Ahad, 26 Julai 2009

MIC leader joins list of defections from BN to PKR

KUALA LUMPUR, July 25 — Opposition Leader Datuk Seri Anwar Ibrahim succeeded today in bringing into PKR ex-MIC vice president Datuk S.S. Subramaniam and the members of 12 MIC branches.

The senior ex-MIC man brought with him his younger brother and some 2,500 members from 12 MIC branches within Petaling Jaya and Meru, Klang into the PKR fold.

The defections were touted as a boost for the Pakatan Rakyat (PR) but it is unclear how significant Subramaniam’s move is, considering he has little influence left in the Barisan Nasional (BN) party.

But coming on the heels of former MCA vice-president Datuk Chua Jui Meng’s defection into PKR last week, Anwar will be hoping to gain some momentum from Subramaniam’s decision to join PKR.

Besides Subramaniam and Chua, Anwar had also succeeded in attracting former Umno minister Datuk Zaid Ibrahim into PKR as attempts to strengthen his party’s position as a lynchpin in PR.

Anwar and other PKR leaders with the MIC men who crossed over.
He will also be hoping the defections can bolster his party’s and PR’s claims of being a truly multiracial platform in his quest to dethrone BN and take federal power.

Speaking before the mostly Indian crowd numbering some 300 people at a function announcing the defections, Anwar told them the questionable deaths in detention of Teoh Beng Hock and A. Kugan were linked, rousing their interest.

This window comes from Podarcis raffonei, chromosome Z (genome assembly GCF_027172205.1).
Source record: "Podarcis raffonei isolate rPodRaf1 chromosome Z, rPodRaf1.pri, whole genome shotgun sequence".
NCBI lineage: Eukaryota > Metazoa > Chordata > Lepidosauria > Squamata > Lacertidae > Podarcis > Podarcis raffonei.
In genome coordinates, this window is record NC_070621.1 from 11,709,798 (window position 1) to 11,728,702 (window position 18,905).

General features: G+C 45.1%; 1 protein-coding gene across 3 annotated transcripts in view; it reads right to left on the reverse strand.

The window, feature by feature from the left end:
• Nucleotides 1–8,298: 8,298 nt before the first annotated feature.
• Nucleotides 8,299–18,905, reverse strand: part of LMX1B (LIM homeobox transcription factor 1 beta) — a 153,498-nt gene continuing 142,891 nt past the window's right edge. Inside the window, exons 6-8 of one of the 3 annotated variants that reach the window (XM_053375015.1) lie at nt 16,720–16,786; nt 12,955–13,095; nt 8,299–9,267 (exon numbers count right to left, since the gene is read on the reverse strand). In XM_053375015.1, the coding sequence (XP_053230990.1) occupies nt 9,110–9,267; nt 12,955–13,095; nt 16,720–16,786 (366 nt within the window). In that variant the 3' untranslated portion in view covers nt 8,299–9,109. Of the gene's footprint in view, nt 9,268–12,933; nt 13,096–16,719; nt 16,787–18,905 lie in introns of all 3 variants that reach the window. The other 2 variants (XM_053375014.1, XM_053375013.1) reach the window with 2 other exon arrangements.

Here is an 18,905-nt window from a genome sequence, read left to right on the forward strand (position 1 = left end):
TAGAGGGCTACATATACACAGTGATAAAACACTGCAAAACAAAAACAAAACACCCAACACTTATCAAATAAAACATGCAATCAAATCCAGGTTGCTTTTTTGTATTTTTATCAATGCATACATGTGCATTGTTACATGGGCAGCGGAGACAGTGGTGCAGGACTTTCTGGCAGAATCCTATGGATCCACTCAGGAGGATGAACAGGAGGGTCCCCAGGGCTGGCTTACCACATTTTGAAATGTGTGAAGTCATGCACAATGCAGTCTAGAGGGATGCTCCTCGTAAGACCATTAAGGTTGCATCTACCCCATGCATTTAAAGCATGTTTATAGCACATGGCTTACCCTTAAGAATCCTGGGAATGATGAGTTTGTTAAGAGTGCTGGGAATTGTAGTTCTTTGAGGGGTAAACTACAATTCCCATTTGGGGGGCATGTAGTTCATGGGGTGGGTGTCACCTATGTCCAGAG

He told them the two dead men were linked because they had both suffered class persecution at the hands of the wealthy BN government, which had failed their duty “to protect the rights of ordinary Malaysian citizens.”

“There are two laws: one law for the big men, and one law for the poor,” the Permatang Pauh MP said, working the crowd into a fever.

They exploded into thunderous applause and cheers when he delivered his last pitch: “I'm not an Indian but I'm here giving you my solemn oath that I'll defend the rights of every Malaysian citizen.”

Subramaniam said he had been supportive of PKR's multiracial, multicultural policies for a long time.

But for him personally, it was the government's flip on education policies, particularly the teaching mathematics and science in English that finally convinced him that change could only come with PR.

Subramaniam said it was Anwar's timely meet with him last week, beseeching him to “come and help” tell the Indian community that their only hope lay with PR, which prompted his leap to the other side.

He stressed that he did not cross over to gain any plump position within PKR, when asked if he had been promised a spot in the party leadership.

“I've already had that,” smiled Subramaniam, whose last government role was as parliamentary secretary to the Ministry of International Trade and Industry in 1995.

“Before I go, I want to do something for the people of this country,” said the 72-year-old.

"In Barisan Nasional, MIC occupies the lowest place," he said, stressing that the party was wracked by in-fighting caused by party chief Datuk Seri S. Samy Vellu's preferential treatment towards members of his own caste.

It is an open secret that Subramaniam had opposed Samy Vellu on many occasions, causing him to be dropped from the vice-president’S post in 1994 in favour of his successor who bears a similar name, Dr S. Subramaniam.

"But what we must have is a country that is united in diversity," said Subramaniam.

But the MIC Taman Perangsang branch chief has yet to actually hand in his MIC quit papers and PKR membership form. He told reporters later that he would do so next week.

Subramaniam said he had yet to hear from Datuk Seri S. Samy Vellu directly, but added that he heard from a second-hand source his ex-party boss badmouthing him in a Tamil Nesan newspaper report yesterday.

There was little more left to say to his ex-boss, he said.

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